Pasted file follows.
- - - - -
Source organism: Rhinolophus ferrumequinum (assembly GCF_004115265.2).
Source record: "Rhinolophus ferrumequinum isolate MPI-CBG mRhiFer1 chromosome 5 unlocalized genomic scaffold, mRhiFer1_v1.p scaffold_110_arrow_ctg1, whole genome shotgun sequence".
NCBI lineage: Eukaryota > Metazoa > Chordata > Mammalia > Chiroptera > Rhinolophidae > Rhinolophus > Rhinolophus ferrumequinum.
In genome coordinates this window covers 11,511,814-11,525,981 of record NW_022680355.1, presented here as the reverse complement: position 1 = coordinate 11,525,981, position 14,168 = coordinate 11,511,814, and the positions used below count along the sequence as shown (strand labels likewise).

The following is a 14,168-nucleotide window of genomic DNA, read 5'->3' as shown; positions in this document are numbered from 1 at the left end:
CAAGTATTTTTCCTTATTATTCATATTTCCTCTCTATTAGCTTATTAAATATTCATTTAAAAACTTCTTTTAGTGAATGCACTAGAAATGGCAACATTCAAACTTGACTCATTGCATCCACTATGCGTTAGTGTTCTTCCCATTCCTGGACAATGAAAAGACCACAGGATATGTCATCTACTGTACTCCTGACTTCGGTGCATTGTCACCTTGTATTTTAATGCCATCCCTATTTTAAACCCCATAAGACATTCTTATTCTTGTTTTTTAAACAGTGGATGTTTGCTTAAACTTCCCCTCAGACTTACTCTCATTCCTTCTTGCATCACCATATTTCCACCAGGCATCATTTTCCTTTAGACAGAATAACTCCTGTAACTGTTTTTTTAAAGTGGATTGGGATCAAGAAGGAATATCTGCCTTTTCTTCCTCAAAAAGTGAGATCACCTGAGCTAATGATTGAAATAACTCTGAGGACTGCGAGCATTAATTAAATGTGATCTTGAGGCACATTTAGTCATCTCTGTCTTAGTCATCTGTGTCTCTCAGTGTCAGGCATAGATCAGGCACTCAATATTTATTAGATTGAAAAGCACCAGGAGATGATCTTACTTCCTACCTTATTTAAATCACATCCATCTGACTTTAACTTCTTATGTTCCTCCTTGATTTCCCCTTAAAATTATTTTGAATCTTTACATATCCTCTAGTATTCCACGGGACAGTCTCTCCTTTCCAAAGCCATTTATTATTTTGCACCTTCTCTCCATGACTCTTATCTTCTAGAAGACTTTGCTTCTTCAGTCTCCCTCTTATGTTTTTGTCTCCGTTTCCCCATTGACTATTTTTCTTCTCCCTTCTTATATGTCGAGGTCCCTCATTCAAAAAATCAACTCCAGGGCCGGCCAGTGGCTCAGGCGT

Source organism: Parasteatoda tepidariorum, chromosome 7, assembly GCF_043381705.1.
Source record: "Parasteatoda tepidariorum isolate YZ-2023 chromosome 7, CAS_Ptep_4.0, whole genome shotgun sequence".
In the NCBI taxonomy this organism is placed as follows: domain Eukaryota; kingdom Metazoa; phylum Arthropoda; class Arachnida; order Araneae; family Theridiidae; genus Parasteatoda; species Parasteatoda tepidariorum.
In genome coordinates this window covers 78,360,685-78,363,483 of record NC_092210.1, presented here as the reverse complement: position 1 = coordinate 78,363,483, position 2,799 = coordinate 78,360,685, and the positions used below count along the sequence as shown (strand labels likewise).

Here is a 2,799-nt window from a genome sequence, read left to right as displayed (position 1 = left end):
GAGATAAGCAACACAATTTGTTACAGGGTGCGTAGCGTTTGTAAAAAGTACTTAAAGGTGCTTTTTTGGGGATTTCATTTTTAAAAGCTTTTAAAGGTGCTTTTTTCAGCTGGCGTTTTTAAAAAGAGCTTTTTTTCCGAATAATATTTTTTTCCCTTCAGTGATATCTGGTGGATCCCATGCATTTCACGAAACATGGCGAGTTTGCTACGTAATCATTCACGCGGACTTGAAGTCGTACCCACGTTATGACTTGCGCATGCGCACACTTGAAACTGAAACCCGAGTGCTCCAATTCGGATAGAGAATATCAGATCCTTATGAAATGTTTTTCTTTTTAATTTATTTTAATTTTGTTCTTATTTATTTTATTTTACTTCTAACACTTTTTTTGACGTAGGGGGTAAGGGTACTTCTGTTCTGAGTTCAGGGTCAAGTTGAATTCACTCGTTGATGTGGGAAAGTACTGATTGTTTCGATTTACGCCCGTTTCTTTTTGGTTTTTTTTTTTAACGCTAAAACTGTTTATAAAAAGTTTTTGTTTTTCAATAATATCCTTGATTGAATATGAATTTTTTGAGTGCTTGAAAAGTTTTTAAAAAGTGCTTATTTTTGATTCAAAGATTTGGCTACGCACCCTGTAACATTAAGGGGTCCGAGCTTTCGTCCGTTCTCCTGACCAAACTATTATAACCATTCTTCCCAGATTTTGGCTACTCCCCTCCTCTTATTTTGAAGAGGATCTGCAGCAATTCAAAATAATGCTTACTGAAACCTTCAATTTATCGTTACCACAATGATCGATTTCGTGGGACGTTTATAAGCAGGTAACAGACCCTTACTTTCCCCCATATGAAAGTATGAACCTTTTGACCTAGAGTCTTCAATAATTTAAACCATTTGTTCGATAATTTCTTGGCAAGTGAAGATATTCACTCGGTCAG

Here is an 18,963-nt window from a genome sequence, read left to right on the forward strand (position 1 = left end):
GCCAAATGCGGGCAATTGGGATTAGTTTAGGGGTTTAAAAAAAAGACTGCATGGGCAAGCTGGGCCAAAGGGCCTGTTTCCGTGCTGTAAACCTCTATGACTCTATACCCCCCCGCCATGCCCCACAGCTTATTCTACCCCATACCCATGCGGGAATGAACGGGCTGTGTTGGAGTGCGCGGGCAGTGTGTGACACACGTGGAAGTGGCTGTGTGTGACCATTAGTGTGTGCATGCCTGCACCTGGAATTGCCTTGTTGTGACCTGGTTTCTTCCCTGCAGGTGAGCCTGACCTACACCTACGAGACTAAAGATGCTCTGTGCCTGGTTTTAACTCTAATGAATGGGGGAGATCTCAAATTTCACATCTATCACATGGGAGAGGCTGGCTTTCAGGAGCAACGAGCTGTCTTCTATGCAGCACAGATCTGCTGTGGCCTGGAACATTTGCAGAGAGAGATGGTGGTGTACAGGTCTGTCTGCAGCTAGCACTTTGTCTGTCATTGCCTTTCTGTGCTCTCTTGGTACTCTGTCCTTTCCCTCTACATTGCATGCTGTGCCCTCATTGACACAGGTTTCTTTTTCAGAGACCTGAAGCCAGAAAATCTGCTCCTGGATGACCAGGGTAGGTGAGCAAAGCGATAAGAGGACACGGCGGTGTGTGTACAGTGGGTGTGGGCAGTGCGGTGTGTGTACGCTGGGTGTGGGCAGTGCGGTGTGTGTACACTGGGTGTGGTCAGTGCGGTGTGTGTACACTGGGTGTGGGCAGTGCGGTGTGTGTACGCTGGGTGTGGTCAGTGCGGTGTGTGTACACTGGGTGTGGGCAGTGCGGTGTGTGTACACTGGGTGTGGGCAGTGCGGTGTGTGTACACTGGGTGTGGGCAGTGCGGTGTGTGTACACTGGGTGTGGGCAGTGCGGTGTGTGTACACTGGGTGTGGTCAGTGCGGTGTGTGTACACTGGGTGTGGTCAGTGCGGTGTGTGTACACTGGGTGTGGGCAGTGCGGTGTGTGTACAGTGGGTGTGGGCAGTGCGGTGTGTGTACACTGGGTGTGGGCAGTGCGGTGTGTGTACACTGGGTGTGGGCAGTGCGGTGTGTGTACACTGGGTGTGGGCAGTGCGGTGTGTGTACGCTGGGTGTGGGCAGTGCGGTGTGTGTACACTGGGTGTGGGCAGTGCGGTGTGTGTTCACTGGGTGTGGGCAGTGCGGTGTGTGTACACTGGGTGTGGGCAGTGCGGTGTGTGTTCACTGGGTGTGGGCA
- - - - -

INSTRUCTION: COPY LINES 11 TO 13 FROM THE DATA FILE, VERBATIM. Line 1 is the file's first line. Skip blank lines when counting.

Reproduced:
Here is a 2,799-nt window from a genome sequence, read left to right as displayed (position 1 = left end):
GAGATAAGCAACACAATTTGTTACAGGGTGCGTAGCGTTTGTAAAAAGTACTTAAAGGTGCTTTTTTGGGGATTTCATTTTTAAAAGCTTTTAAAGGTGCTTTTTTCAGCTGGCGTTTTTAAAAAGAGCTTTTTTTCCGAATAATATTTTTTTCCCTTCAGTGATATCTGGTGGATCCCATGCATTTCACGAAACATGGCGAGTTTGCTACGTAATCATTCACGCGGACTTGAAGTCGTACCCACGTTATGACTTGCGCATGCGCACACTTGAAACTGAAACCCGAGTGCTCCAATTCGGATAGAGAATATCAGATCCTTATGAAATGTTTTTCTTTTTAATTTATTTTAATTTTGTTCTTATTTATTTTATTTTACTTCTAACACTTTTTTTGACGTAGGGGGTAAGGGTACTTCTGTTCTGAGTTCAGGGTCAAGTTGAATTCACTCGTTGATGTGGGAAAGTACTGATTGTTTCGATTTACGCCCGTTTCTTTTTGGTTTTTTTTTTTAACGCTAAAACTGTTTATAAAAAGTTTTTGTTTTTCAATAATATCCTTGATTGAATATGAATTTTTTGAGTGCTTGAAAAGTTTTTAAAAAGTGCTTATTTTTGATTCAAAGATTTGGCTACGCACCCTGTAACATTAAGGGGTCCGAGCTTTCGTCCGTTCTCCTGACCAAACTATTATAACCATTCTTCCCAGATTTTGGCTACTCCCCTCCTCTTATTTTGAAGAGGATCTGCAGCAATTCAAAATAATGCTTACTGAAACCTTCAATTTATCGTTACCACAATGATCGATTTCGTGGGACGTTTATAAGCAGGTAACAGACCCTTACTTTCCCCCATATGAAAGTATGAACCTTTTGACCTAGAGTCTTCAATAATTTAAACCATTTGTTCGATAATTTCTTGGCAAGTGAAGATATTCACTCGGTCAG

Here is an 18,963-nt window from a genome sequence, read left to right on the forward strand (position 1 = left end):